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The future of the National College is up in the air

Does chief executive's exit spell the end for leadership body?

Does chief executive's exit spell the end for leadership body?

Major doubts have been raised over the future of the National College for Teaching and Leadership (NCTL) after news that its chief executive has left the agency to take up a position at the Ministry of Justice.

As revealed by TES online this week, Charlie Taylor is stepping down from his role at the NCTL to join the MoJ, where he is expected to focus on youth offending. Mr Taylor will be reunited with Michael Gove, the justice secretary, who appointed the former headteacher as his behaviour expert in 2011 during his time as education secretary.

The NCTL was set up by the Labour government in 2000, moving into its flagship conference centre and headquarters in Nottingham in 2002 at a cost of pound;24 million. It trained thousands of future school leaders in the years that followed. In 2010, much of its independence was eroded when coalition ministers made it an executive agency of the Department for Education.

Now senior figures in education have raised serious doubts about whether the NCTL will continue to exist in its current, semi-independent form, suggesting that many of its functions could be taken over by civil servants in the DfE.

News of the departure of Mr Taylor came just weeks after the organisation announced that it would sell its conference centre to save money.

According to Professor John Howson, an honorary research fellow at the University of Oxford, a combination of impending government cuts to the NCTL, a looming teacher recruitment crisis and a less-than-attractive salary is likely to put off many potential applicants to the role.

"The secretary of state can either try to find a replacement, which would pose serious challenges in itself, or they could bring teacher training and professional development back into a unit of the DfE," Professor Howson said.

"The job of managing the NCTL could be handed to one or more civil servants. The name of the National College could disappear and we could move back to a Teacher Training Agency that was first introduced in the early 1990s by Kenneth Clarke."

A need for innovation

These predictions were echoed by Malcolm Trobe, deputy general secretary of the Association of School and College Leaders, who said that much of the NCTL's remit could be brought back in-house.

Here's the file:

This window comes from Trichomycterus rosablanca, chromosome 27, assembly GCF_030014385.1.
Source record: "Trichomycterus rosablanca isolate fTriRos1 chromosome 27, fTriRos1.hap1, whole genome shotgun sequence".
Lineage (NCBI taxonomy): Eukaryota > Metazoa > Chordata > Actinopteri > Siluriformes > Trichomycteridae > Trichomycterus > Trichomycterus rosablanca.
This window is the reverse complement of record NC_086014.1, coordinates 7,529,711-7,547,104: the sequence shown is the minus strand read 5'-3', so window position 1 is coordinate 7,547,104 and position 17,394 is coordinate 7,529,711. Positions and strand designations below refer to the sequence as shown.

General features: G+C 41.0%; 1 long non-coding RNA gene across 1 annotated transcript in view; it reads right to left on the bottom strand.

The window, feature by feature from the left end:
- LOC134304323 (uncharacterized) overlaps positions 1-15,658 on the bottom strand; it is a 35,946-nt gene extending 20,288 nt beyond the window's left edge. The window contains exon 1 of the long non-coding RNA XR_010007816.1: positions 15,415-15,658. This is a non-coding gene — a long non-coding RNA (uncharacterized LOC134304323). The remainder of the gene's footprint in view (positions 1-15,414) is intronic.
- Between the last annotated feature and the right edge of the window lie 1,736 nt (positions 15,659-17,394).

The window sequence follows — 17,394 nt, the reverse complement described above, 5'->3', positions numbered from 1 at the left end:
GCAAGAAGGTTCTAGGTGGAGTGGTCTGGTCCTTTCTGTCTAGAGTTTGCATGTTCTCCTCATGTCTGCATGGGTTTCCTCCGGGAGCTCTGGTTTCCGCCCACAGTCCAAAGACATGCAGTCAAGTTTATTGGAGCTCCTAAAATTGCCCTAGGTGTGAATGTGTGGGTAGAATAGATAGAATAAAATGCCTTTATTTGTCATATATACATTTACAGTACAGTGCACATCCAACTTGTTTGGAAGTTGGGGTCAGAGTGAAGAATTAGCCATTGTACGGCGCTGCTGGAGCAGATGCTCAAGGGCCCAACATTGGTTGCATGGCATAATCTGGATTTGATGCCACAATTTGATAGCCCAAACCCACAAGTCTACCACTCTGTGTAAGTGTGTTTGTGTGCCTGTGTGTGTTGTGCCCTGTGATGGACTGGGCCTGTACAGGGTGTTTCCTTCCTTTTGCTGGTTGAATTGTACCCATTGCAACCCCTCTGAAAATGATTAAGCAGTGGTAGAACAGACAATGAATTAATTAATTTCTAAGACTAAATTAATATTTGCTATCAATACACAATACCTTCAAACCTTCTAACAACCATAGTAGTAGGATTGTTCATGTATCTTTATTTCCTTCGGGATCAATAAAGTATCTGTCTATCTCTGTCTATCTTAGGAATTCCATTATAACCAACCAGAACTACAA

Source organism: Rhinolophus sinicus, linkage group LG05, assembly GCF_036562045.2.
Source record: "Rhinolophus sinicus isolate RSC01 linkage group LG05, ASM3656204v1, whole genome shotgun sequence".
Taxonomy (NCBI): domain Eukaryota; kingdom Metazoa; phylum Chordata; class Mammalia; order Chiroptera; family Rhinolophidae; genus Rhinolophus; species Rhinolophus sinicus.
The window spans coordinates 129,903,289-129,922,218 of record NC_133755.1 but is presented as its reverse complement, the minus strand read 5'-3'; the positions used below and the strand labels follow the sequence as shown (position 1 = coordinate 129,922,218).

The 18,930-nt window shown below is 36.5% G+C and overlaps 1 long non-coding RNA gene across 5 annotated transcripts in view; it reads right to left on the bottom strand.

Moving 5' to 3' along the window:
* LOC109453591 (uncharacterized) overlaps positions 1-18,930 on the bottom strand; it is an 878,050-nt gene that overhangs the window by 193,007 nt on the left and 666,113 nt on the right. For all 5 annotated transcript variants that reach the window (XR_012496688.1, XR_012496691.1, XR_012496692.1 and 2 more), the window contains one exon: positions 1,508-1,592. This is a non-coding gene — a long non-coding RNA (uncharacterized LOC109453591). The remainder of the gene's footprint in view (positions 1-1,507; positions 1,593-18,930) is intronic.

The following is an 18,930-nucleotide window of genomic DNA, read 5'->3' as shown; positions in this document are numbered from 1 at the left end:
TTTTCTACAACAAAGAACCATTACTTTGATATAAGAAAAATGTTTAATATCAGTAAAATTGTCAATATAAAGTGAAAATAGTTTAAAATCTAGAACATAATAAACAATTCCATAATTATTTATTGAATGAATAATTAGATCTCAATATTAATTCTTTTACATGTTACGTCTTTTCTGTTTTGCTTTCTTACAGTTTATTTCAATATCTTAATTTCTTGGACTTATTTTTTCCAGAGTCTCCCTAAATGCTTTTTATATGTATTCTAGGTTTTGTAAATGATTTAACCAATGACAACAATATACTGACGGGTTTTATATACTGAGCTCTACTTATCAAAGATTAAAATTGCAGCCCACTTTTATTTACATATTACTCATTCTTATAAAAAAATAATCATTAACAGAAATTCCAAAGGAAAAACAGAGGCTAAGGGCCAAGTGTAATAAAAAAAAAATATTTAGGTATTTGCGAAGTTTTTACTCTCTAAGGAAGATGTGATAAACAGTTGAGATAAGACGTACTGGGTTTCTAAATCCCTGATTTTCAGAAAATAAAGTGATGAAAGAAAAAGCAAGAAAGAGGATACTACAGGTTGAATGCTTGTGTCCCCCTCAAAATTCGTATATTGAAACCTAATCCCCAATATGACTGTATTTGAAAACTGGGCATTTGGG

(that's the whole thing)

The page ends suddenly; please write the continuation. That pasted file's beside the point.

"The development of leadership needs to be in the hands of the profession a lot more. The regulatory aspect and teacher supply should be an issue for the DfE. That takes us back to having a Teacher Training Agency, but there is a need for someone innovative and creative to oversee teacher recruitment and quality within that."

During his time at the NCTL, Mr Taylor was tasked with overseeing the introduction of School Direct, the school-led system of teacher training. The initiative - in which trainees are recruited by schools that buy in training from a university or school-centred provider - has had a difficult start.

The programme managed to fill just 68 per cent of its places in 2013 and only 61 per cent in 2014, adding to fears of a full-blown teacher recruitment crisis. Ninety per cent of places were filled on university PGCE courses.

Steve Munby, former chief executive of the National College for School Leadership, which was eventually replaced by the NCTL, said Mr Taylor had been in a difficult position as a result of the body being too close to government.

"The current NCTL role is nothing like the role that I had for most of my time as CEO. When I was there we tried to position the National College as an organisation that belonged to the government of the day and to the school leaders in England," Mr Munby said. "Once it had become a government agency, this became increasingly hard to achieve."

For it to function properly, education secretary Nicky Morgan must clarify its purpose, he added. "I think the government needs to decide, in particular, what it wants to do about school leadership development going forward, as this has not had priority in recent years."

In his new role at the MoJ, it is understood that Mr Taylor will oversee the youth justice brief and seek to inform policy on young offenders. He will draw on his experience as former headteacher of The Willows, a special school in North London for children with behavioural, emotional and social difficulties.

A DfE spokesperson said: "We do not comment on speculation around staffing matters."

From education to justice

Charlie Taylor (pictured) is one of several Department for Education officials to make the move to the Ministry of Justice.

Former education secretary Michael Gove left the DfE in 2014 after four years. He worked briefly as government chief whip before taking on the role of justice secretary.

Sir Theodore Agnew joined the MoJ in June as a non-executive board member, after five years in the same position at the DfE.

Gabriel Milland was head of communications at the DfE for two years, leaving in May to run external communications at the MoJ.

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